Saturday, October 09, 2010

The registry court case

I tried to make sense out of the US Supreme Court case I posted yesterday. It is confusing.

As I understand it, the Humphries were wrongly put on the child abuse index. It went to court, and the court agreed that the Humphries were innocent. But the Humphries still could not get off the index.

The Humphries sued in federal court for a denial of their constitutional rights. The federal judge agreed that Humphries should not be on the list, that California is denying the due process rights of its residents by not having a procedure for innocent people to get off the index, and that the state of California and the city of Los Angeles have to pay 6-figure damage awards, mainly for attorney fees.

The city of LA was appealing to the US Supreme Court because it puts people on the index, and the state doesn't give it any money for taking innocent people off, so it says that it has no responsibility in the matter. The city says that it is just following the law that created the index, and if the state wants due process, then the state should create the due process.

The Supreme Court justices were unconcerned about the differences between the city and the state. Their concern was that the trial record does not include a finding that the city had a policy of refusing to allow due process. The appellate court said that such a finding was unnecessary in this case, as both the city and the state are not only denying due process to the Humphries, they are denying it to all Californians put on the index.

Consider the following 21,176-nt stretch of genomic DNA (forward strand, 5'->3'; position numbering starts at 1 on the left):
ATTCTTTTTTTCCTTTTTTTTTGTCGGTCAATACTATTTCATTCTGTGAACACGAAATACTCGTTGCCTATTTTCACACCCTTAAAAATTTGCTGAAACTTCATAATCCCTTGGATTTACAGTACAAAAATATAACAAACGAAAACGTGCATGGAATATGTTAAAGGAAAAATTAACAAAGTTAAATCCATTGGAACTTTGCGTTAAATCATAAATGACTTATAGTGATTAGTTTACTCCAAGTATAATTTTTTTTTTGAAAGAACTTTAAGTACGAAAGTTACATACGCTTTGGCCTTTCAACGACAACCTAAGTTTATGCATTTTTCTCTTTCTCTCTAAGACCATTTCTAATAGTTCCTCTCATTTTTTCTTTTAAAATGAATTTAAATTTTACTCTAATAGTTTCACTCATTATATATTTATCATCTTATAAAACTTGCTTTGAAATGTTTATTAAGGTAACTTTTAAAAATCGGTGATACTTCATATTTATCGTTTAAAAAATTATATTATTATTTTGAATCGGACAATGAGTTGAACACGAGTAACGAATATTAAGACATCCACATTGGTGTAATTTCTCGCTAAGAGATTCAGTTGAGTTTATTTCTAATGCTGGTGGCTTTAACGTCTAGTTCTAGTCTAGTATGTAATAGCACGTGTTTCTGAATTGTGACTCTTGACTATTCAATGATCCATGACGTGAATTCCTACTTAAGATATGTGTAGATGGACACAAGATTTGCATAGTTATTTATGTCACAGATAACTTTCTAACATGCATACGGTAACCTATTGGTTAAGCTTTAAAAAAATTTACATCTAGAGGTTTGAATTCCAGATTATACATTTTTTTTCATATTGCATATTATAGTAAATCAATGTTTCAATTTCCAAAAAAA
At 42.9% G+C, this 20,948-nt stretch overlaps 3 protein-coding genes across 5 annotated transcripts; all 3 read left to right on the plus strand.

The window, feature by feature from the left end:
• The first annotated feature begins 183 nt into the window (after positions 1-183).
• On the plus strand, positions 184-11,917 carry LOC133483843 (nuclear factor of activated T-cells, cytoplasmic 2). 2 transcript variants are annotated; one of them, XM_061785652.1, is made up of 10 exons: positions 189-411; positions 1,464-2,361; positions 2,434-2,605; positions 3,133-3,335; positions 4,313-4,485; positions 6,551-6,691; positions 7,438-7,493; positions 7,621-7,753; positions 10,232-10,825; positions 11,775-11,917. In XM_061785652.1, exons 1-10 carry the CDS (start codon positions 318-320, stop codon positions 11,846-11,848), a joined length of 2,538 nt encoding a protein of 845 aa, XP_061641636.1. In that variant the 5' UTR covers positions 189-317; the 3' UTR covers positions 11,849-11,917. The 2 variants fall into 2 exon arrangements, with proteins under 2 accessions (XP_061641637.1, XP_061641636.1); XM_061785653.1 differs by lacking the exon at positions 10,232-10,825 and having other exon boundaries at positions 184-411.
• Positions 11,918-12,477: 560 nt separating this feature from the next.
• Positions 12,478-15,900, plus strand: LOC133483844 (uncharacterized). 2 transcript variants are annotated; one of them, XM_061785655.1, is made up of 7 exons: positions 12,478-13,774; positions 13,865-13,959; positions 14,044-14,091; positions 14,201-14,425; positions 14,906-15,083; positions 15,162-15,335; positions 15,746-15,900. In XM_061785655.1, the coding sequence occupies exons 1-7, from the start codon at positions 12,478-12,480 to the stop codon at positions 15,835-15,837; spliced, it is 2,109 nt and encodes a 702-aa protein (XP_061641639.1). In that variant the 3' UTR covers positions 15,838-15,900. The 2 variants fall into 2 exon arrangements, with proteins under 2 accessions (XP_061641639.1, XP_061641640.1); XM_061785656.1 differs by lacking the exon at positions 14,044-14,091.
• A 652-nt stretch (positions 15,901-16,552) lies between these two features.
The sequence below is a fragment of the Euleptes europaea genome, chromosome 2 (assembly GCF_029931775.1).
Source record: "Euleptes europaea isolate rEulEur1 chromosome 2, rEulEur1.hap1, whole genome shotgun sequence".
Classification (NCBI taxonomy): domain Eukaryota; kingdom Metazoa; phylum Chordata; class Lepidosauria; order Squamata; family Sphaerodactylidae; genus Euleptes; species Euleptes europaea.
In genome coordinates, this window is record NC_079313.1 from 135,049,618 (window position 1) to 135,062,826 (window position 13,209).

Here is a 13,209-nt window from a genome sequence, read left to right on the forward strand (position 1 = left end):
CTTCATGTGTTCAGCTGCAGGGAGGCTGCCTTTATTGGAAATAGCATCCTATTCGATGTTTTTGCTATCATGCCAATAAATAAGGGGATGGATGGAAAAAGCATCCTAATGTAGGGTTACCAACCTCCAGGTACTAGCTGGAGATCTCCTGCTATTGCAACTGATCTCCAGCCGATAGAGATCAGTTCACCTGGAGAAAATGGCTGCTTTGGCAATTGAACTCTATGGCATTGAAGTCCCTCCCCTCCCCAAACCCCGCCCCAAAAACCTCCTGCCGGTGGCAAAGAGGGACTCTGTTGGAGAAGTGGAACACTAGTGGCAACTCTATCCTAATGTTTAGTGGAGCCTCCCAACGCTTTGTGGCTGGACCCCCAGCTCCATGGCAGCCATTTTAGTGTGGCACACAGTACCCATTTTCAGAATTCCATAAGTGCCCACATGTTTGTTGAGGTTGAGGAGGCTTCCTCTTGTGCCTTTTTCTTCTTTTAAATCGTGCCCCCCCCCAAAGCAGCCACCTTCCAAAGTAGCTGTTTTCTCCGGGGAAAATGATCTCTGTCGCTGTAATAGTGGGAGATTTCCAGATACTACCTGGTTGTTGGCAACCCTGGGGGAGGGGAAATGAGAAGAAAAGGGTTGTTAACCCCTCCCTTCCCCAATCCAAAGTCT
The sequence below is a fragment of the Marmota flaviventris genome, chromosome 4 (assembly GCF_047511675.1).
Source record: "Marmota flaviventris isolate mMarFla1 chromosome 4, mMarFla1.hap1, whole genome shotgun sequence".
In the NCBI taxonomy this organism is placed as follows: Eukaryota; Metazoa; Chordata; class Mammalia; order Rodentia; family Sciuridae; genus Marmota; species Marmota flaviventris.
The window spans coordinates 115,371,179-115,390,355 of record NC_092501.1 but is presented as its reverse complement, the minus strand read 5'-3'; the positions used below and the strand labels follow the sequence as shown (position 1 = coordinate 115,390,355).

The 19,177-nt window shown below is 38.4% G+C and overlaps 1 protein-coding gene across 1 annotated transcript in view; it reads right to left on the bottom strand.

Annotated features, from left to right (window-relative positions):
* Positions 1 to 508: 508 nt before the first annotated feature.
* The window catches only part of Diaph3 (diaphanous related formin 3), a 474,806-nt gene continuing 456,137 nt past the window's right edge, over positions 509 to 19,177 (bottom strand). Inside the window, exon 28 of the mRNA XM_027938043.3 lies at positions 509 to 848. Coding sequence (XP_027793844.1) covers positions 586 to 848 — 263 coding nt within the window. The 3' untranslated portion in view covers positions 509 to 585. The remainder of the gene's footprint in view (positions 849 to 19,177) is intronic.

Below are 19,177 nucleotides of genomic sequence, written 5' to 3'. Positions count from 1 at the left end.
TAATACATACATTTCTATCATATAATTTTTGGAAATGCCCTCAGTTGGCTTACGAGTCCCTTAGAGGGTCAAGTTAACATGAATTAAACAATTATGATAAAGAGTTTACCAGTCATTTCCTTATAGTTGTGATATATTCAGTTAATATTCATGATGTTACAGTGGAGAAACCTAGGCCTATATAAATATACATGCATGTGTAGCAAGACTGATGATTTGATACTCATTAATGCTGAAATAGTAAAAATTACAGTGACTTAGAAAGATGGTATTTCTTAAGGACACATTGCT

Apparently the concern of the justices is that if they let this ruling against the city stand, then it will set a precedent for other cases, and make it easier to sue state officials for violating the constitution. The justices do not want lawsuits against rogue officials who are merely individually failing to do their jobs properly, but only lawsuits against officials who are following an unconstitutional policy.

The whole issue is ridiculous in this case, as it is obvious that LA has a policy of no due process. The Humphries are still on the index, even after 5 or 10 years of litigation.

This case may last a few more years. It seems likely that the justices will remand the case back down to the lower court for a determination of whether the city had a policy of no due process for people on the index. The courts will surely find that there is such a policy, but the courts will probably stall for years in order to give the state and the city every opportunity to start a policy of due process.

1 comment:

Anonymous said...

we as CA citizens are funding employment for the otherwise unemployable. As the judiciary fiddles, the legislature burns since there's no movement there to create the proper laws to handle this sort of Kafka-esque Catch 22. Reminds me of the old joke: what do you call 1000 lawyers on a sinking ship in the middle of the ocean? A good start....